People who are perfectly fine during spring, but experiences depression, sleepiness and weight gain during the winter, may have a condition known as SAD. This is a major depressive disorder affected by the seasonal pattern due to the disturbance in the normal circadian rhythm of our body. SAD is more commonly found in the northern or southern parts of the world. This can be treated with light therapy.
MEN VS WOMEN
While an interesting study has shown that 20% of the world’s population suffers from depression at any one point in life, generally women are more prone to depression than men. I would like to point out some difference of depression in men and women. During depression, men are generally more irritable, aggressive and sometimes hostile. Men tend to have a heavy reliance on alcohol and drugs during depression. On the other hand, women who are suffering from depression tend to be more sensitive and have suicidal thoughts. This is due to changes in their hormones and hence, more likely to lead to postpartum depression. Women tend to have a longer-lasting form of depression than men.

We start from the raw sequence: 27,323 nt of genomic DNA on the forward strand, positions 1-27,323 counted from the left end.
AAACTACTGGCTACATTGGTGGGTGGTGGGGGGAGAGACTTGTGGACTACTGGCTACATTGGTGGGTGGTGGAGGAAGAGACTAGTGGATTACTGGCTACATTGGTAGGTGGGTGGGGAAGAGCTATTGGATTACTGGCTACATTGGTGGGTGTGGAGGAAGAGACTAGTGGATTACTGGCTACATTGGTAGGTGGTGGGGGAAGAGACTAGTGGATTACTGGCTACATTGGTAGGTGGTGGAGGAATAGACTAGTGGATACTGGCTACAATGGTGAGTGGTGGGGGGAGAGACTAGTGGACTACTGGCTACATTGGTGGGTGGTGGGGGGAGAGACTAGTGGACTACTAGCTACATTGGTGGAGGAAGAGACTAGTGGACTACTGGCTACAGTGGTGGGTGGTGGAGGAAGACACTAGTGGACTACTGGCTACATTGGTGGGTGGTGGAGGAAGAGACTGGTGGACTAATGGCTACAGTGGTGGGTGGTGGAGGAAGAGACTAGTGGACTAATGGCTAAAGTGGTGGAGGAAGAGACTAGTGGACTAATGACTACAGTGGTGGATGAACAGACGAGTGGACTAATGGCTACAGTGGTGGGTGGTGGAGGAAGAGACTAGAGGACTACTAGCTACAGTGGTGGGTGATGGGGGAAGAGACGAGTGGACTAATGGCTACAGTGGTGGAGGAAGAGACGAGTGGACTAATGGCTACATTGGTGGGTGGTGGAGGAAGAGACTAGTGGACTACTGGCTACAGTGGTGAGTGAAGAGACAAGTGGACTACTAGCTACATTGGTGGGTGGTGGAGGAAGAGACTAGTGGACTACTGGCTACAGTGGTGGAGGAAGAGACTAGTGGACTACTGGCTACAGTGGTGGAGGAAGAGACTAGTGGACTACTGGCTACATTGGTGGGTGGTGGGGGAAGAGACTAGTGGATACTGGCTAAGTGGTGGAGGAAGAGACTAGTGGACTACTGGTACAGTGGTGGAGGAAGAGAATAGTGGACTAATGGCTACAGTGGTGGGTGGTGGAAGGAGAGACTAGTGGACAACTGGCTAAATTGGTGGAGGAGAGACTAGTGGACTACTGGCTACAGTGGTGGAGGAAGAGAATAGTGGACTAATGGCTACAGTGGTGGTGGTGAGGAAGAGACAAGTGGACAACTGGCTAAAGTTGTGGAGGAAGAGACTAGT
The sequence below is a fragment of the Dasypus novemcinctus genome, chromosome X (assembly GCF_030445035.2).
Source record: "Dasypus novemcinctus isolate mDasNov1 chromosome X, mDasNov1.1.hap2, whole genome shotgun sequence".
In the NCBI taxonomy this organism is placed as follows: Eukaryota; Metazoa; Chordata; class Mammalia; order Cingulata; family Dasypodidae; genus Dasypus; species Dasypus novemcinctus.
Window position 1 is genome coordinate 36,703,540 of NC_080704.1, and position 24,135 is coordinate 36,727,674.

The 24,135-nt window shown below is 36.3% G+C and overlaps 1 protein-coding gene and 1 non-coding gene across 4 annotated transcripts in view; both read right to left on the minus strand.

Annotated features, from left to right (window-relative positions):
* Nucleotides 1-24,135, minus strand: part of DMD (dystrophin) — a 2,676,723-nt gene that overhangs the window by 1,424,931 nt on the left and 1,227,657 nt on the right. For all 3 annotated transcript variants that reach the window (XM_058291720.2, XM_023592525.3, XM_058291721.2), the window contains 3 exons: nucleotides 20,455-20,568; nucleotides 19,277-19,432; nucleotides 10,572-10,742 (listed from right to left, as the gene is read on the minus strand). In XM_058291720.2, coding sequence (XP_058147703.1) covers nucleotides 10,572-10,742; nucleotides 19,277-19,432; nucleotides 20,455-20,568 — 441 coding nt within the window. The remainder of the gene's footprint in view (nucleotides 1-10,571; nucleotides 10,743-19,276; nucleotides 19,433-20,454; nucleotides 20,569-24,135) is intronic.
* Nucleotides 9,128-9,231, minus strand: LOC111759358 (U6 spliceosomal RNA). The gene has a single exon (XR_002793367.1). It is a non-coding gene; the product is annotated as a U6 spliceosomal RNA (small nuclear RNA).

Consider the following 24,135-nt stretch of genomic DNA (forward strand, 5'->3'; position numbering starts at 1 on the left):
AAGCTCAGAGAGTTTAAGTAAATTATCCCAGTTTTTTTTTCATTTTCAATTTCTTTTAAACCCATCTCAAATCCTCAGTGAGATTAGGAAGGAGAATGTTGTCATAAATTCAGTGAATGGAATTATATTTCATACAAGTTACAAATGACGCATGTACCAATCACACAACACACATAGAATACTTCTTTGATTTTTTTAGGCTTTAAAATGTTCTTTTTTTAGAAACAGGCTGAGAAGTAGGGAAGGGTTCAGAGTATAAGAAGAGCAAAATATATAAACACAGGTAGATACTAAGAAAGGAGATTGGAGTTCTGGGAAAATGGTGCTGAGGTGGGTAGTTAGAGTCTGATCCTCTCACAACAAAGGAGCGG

What causes depression?
Depression can affect anyone—even a person who appears to live in relatively ideal and perfect lifestyle.
These are the 4 main factors that cause depression:
Biochemistry: Differences in certain chemicals in the brain may contribute to symptoms of depression.
Genetics: Depression can run in families. For example, if one identical twin has depression, the other twin has a 70 percent chance of having the illness sometime in life. It would be good to check your family’s medical record with your doctor.
Personality: People with low self-esteem, who are easily overwhelmed by stress, or who are generally pessimistic appear to be more likely to experience depression.
Environmental factors: Exposure to violence, neglect, abuse or poverty may make some people more vulnerable to depression. Sudden but impactful events may also cause a person to fall into depression, should he be unable to get out of his grievous state.